Yep. It is on it's own when the others finish. All workstations seem to run at about the same speed regardless of how many are running.
Your hardware sounds like its done properly.
Connecting and disconnecting will not cause the type of bottleneck you describe.
FYI, Importing lots of data into tables with indexes can be slower than if you drop the indexes first, load the data, then build the clustered index and then build all the other indexes.
Is the final workstation importing the same data as the other workstations?
Yes, same stuff, just more of it.
Is it correct to assume a single machine will run faster when the other machines are not sending data to SQL Server? If the server was the bottle neck, then data should flow faster when the server is less stressed. Since the server could handle 10 PCs simultaneously, it may not be the bottle neck. IMO, each PC can only shovel data at a certain rate. That rate is apparently far less than the bandwidth of the network and apparently far less than the server's capacity.
Mike, When we run the task manager performance monitor on the workstations we see CPU Usage floats at about 20-40% regardless of the number of workstations feeding data in. If one workstation finishes early I do expect the others to bump up a little because the pipe to sql and sql should be less stressed. This I don't see in practice.
Have you looked at the packet size specified in the connection? If it is small, you may want to try boosting it up to 4k or 8k. - Ray Kirk
Ah, in 'SqlSetProp' Good speed improvement. I still want more. Joe
I don't think, at least in this scenario with only a few workstations, that it is correct to assume that if 4 stations require X amount of time, one working alone should process at 4X the speed. SQL Server is like Token Ring networks. Native VFP, for smaller numbers of users, is significantly faster. So is ethernet. But add huge numbers of users, and it slows down considerably. SQL Server, like Token Ring, is medium fast with only a few stations, but it also degrades slower as more and more users attach. Eventually, the one that was slower at the start is actually faster because it doesn't degrade as quickly as the alternative. Now, if you said the process started with, say 100 workstations feeding data, and then all but one finish and the last one doesn't go any faster, I'd be concerned. I think the real issue here is that 4 or one, the SQL Server is processing at the exact same speed, and the meaning to be derived from that is not that it doesn't get any faster with only 1 station, but that with all 4 stations active it doesn't even feel the hit.
- Randy Rinker
Ok, I get it. Thanks for the viewpoint. But I don't want that feature during my data load. There aren't lots of users then. I've got to get tons of data loaded fast and four machines to do the job...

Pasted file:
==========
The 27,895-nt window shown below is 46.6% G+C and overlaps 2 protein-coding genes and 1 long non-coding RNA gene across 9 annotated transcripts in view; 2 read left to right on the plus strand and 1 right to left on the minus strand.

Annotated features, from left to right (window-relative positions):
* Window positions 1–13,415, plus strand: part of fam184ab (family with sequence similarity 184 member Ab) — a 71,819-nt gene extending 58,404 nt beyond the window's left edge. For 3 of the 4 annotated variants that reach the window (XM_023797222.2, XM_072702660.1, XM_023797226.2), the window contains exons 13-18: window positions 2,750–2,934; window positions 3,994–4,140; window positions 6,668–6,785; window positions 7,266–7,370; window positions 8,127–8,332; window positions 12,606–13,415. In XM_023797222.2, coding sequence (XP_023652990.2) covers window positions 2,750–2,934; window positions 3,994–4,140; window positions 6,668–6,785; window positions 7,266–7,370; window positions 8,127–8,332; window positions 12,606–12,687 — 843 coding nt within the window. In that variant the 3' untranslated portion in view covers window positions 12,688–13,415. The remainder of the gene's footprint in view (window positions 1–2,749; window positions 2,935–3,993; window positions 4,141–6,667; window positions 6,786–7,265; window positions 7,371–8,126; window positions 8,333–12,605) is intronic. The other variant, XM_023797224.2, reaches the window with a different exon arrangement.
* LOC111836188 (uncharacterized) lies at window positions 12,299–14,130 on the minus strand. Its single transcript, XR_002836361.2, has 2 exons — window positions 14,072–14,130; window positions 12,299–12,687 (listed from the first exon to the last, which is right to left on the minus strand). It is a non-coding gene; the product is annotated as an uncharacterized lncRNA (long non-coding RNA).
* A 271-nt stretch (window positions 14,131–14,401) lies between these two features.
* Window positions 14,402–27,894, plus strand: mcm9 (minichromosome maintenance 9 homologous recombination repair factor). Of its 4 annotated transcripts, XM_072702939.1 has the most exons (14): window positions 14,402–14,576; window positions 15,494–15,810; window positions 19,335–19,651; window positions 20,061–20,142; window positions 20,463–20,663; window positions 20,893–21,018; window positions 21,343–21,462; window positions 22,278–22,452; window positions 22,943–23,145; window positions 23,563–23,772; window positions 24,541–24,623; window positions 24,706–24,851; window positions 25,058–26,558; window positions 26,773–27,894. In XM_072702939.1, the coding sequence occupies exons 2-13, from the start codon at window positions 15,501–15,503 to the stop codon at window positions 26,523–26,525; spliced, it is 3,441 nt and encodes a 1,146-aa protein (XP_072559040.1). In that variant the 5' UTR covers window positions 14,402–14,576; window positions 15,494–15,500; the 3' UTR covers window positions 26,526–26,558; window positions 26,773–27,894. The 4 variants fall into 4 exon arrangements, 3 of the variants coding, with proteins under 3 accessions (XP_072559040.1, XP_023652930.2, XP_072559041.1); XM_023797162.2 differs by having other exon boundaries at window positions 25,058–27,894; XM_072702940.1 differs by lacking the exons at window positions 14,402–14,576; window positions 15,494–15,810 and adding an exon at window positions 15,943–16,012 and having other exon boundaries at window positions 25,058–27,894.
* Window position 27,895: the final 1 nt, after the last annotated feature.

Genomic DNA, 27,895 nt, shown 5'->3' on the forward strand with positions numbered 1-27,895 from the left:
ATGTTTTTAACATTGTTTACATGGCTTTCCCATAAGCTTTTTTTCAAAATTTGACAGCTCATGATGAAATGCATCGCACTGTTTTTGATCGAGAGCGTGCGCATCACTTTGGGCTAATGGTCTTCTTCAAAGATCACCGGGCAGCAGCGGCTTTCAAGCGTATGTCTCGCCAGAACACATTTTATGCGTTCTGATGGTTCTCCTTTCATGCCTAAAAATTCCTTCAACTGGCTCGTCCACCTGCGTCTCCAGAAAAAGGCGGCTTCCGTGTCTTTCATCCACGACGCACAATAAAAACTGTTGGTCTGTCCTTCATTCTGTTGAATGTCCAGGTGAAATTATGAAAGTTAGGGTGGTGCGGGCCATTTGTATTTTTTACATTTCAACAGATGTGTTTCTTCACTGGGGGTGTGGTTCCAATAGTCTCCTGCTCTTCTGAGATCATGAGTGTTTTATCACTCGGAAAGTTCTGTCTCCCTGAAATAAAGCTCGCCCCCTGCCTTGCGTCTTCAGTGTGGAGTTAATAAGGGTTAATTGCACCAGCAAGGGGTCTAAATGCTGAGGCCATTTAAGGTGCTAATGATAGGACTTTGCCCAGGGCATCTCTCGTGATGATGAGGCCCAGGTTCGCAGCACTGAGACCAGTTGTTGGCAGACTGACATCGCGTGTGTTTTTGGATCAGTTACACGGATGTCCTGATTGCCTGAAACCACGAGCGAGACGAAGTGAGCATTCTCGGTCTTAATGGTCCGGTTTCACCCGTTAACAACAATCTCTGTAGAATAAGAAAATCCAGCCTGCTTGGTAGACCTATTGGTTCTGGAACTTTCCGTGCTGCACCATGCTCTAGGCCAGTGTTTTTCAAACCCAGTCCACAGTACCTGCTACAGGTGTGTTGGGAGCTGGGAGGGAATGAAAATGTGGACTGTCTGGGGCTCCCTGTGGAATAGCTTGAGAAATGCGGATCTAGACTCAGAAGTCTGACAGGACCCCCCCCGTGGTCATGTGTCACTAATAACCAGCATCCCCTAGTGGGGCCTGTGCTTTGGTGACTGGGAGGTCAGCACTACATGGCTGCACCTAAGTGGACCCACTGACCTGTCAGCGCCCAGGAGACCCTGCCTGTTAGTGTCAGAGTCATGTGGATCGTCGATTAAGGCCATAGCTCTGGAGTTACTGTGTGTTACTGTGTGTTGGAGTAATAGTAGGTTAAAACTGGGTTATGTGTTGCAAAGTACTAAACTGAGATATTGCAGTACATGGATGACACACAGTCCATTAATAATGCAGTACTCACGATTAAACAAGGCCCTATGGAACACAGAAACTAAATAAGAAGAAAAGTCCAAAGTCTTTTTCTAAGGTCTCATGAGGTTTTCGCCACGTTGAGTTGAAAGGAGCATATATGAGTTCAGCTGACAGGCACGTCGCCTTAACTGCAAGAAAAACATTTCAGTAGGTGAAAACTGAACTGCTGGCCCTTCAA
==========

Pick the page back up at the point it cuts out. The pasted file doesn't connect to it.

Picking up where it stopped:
If I open Fox tables exclusive things go alot faster. Is there something like this in Sql Server?
That was exactly the point I was trying to make -- Mike Yearwood
I think it was mentioned up near the top. What you probably should be doing in this case is handling all the dirty processing tasks in VFP, and then saving the data that you end up importing. Use the SQL Server bulk copy program BCP, or create a DTS package on the server, to do a bulk data load. Bulk copies transfer large amounts of data in big chunks between commits, compared to a record by rcord copy that probably is committing each INSERT. There is another wiki topic on call DTS services from within VFP, so you can still have the entire process controlled by your VFP app. The downside to the bulk operations is that if there is a problem and it has to roll back the transaction, it could be discarding a lot of records, however many got copied since the last commit. Try it, even if you run one manually, I think you will be pleasantly suprised at how fast a bulk copy can move data.
Have you tried increasing the SQL database size above the total data you expect?
If your SQL Server increases the file size for the database in small increments as the final machine is importing it can cause the import to go slower. We overcame a similar slow importing problem simply by increasing the SQL server database size to an amount of MB slightly larger than the expected total. Then the server doesn't need to do all that resizing work little by little as you import, you do it all at once before the import starts.
- Dave Noal
( Topic last updated: 2002.05.31 12:27:58 PM )